CPSC: Mandatory stability standard for clothing storage units remains valid

Agency says industry should follow its rule while it reviews the requirements of STURDY

WASHINGTON — The United States Consumer Product Safety Commission said in a court filing this week that its current mandatory stability standard for clothing storage units published in late November remains valid as it continues to review additional rule-making steps required under the STURDY Act that was signed into law Dec. 29.

The message to the industry? Comply with that standard, which takes effect May 24 for units manufactured from that date on, until it deems otherwise.

The Jan. 17 filing is the latest in a series of motions relating to a Dec. 12 petition the American Home Furnishings Alliance and two other petitioners filed asking the U.S. Court of Appeals for the Fifth Circuit to issue a stay in the CPSC’s mandatory standard because of industry concerns about the rule. The petitioners also have asked the court to perform an expedited hearing of the matter.

On Dec. 28, the court denied an expedited review of the case and also decided to consider the issue regarding a stay at the same time it conducts its review, which officials interpret as the court not granting a stay anytime soon.

On Jan. 6, given the developments with STURDY (Stop Tip-Overs of Risky Dressers on Youth), the AHFA and the other petitioners asked the court to reconsider this decision.

The CPSC said in its Jan. 17 filing that the approval of STURDY provides no basis on which the court should reconsider its Dec. 28 order.

“Congress in STURDY gave the Consumer Product Safety Commission one year to perform additional rule-making steps with respect to a mandatory safety standard to prevent injuries and deaths to young children from clothing storage-unit tip-overs,” the CPSC said in its filing. “The commission is evaluating the rule-making steps required by STURDY and, as it undertakes that process within the time specified by Congress, will determine what actions are appropriate with respect to its current rule.”

The CPSC went on to say that STURDY requires its final safety standard for clothing storage units to take effect 180 days after the standard is implemented.

It added that it is evaluating the additional rule-making steps required by STURDY, but notes that since the law was passed just recently, it is “currently unclear to what extent the commission’s current standard might need to be changed in light of STURDY’s requirements.” It noted that it will perform the rule-making steps required by Congress within the time limits specified and “will determine what steps are appropriate with respect to its current rule.”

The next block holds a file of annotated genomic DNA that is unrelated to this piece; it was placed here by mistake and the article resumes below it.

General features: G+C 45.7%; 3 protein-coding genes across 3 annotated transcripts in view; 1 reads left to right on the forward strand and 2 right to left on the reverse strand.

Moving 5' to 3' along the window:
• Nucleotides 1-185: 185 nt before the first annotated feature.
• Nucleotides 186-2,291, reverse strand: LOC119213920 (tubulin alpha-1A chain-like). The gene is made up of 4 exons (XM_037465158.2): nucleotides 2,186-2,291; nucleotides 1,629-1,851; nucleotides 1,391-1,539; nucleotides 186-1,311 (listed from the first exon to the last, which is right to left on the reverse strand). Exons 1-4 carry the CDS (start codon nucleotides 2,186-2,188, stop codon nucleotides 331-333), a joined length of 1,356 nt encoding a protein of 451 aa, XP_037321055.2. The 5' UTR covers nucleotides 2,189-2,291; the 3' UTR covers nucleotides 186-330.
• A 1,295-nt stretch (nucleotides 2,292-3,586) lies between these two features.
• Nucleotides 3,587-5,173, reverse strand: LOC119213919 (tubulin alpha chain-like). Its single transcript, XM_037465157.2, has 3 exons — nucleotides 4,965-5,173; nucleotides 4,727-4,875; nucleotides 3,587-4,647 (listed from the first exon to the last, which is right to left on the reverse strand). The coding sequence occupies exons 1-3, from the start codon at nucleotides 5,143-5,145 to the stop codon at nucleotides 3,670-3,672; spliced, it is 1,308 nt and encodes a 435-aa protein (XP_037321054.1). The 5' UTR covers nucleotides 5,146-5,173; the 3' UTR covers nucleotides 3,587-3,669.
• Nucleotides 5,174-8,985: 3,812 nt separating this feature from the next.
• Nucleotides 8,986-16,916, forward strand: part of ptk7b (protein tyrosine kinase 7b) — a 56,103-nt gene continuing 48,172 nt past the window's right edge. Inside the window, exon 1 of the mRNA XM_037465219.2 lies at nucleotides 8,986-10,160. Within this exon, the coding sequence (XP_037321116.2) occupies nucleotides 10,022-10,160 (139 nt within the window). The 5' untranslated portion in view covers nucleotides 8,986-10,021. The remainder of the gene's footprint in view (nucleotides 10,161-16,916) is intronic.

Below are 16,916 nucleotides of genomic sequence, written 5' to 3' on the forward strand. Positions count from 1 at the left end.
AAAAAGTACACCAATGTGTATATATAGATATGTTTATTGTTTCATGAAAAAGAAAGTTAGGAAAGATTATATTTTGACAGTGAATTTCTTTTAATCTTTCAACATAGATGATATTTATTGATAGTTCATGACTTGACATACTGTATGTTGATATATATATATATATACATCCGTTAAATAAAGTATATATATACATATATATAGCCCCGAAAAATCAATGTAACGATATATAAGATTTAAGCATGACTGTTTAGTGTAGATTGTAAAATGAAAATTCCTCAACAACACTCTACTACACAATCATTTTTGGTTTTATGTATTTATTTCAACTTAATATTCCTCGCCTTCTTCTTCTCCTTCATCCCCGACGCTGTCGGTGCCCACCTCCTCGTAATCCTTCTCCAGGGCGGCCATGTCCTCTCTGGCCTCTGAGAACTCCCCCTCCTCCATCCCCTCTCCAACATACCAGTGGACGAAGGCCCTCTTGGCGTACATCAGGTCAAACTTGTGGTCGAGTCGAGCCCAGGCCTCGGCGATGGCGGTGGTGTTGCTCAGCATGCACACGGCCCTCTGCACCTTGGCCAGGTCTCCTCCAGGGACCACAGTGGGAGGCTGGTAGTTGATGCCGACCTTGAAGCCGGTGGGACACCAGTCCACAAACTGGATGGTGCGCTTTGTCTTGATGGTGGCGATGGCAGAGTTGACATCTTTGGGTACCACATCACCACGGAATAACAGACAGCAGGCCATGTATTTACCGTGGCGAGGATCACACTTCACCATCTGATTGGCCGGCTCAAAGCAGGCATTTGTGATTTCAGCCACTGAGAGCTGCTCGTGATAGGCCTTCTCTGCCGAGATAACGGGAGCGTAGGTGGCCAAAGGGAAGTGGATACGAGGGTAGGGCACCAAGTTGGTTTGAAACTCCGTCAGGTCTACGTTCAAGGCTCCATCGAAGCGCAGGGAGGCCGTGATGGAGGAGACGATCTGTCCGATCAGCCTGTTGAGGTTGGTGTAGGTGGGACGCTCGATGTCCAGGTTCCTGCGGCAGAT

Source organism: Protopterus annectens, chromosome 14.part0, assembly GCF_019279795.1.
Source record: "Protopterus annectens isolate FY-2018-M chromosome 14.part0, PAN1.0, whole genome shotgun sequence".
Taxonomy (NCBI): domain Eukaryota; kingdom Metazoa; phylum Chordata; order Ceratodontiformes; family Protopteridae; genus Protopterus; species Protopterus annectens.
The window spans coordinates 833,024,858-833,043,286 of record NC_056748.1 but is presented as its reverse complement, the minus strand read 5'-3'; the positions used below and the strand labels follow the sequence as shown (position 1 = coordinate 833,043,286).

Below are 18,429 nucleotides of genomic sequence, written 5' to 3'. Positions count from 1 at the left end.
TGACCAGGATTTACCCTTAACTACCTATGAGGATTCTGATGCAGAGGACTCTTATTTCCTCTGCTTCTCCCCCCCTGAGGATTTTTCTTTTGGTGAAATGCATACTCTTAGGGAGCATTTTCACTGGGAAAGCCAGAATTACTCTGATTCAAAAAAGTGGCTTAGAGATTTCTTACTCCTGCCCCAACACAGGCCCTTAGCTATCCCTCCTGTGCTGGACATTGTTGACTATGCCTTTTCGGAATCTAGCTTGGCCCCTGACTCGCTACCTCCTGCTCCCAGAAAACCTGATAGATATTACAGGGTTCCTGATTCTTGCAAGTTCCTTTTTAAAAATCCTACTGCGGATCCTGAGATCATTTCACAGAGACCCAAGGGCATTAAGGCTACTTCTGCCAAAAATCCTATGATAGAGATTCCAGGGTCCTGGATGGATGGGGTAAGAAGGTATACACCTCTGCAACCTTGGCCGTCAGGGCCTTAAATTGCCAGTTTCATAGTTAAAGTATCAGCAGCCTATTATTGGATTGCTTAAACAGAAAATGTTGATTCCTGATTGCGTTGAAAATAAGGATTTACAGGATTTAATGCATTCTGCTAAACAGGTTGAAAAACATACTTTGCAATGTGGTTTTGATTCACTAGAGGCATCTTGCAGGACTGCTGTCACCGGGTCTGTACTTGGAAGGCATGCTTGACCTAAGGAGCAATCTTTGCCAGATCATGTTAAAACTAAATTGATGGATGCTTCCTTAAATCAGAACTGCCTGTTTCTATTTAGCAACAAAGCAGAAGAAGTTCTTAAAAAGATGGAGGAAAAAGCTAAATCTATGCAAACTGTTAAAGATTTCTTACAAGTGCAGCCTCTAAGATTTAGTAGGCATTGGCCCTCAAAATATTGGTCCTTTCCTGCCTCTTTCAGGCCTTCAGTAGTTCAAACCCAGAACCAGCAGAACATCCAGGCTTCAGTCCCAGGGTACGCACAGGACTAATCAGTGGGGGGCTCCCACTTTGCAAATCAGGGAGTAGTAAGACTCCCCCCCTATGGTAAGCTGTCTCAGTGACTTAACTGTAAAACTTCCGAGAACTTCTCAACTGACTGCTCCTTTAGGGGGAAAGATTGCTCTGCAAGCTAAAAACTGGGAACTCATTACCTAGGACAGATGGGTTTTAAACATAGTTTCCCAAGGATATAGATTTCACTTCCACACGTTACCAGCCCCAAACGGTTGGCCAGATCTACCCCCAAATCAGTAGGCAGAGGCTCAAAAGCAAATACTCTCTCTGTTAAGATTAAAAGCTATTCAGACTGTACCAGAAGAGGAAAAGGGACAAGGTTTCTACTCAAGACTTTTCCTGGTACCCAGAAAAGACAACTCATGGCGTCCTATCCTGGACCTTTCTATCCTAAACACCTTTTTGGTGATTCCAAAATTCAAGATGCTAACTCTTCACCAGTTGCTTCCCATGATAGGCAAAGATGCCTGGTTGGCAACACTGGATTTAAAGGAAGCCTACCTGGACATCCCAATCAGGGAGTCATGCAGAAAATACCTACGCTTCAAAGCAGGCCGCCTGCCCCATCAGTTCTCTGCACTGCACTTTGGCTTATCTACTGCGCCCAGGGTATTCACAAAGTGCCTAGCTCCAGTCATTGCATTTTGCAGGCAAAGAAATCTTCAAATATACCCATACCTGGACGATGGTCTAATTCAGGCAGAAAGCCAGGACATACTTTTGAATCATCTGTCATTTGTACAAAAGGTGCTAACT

It noted, however, that its current rule remains valid since Congress did not include any language in STURDY that would impact the current rule while CPSC implements the requirements of the statute.

Much hinges on the approval and publication of the voluntary standard, ASTM F2057-23. AHFA officials say that CPSC must evaluate and determine whether it will use this updated voluntary standard as the basis for the mandatory rule required by STURDY.

The updated standard must be published within 60 days of STURDY’s passage. It is expected to be published by mid-February.

The CPSC addressed this in its filing, noting, “If and when ASTM’s voluntary standard is finalized and published within the time allowed by STURDY, the commission will review that standard in accordance with STURDY and complete the other rule-making steps that Congress has required to reduce and prevent deaths and injuries to young children caused by clothing storage unit tip-overs. In undertaking that process, the commission will determine what steps are appropriate with respect to its current rule in light of Congress’s requirements. Petitioners have not set forth any basis for this court to preempt that process.”

In a separate motion filed Jan. 18, the AHFA and the two other petitioners continued to argue that the passage of STURDY supports a stay.

“CPSC agrees that STURDY’s passage is a significant new wrinkle that muddies the waters and requires reassessing the final rule,” the petitioners’ filing states. “CPSC thus claims (the) need to contemplate (its) next regulatory steps at an unspecified pace. At the same time, CPSC insists on forcing industry’s immediate compliance with — and this court’s consideration of — a complex rule that could sunset as soon as it takes effect.”

It noted that a dissenting CPSC commissioner’s vote against CPSC’s mandatory standard warned that legislative events might soon overtake its rule.

“Now that they have, CPSC offers no solutions to its self-created compliance conundrum.” the Jan 18 filing notes.

In addition the Jan. 18 filing notes, “Petitioners fully agree that STURDY and ASTM F-2057-23 mean work for CPSC,” although they also noted that staying the CPSC rule would aid in the agency’s decision making, “not preempt it.”

Adds Andy Counts, chief executive officer of the AHFA: “We disagree with CPSC’s understanding of what they are congressionally mandated to do under STURDY,” he told Home News Now. “If Congress considered the agency’s rule adequate for addressing the furniture tip-over hazard, there would have been no need to pass STURDY, which calls for a new rulemaking.”

Thomas Russell

Home News Now Editor-in-Chief Thomas Russell has covered the furniture industry for 25 years at various daily and weekly consumer and trade publications. He can be reached at tom@homenewsnow.com and at 336-508-4616.

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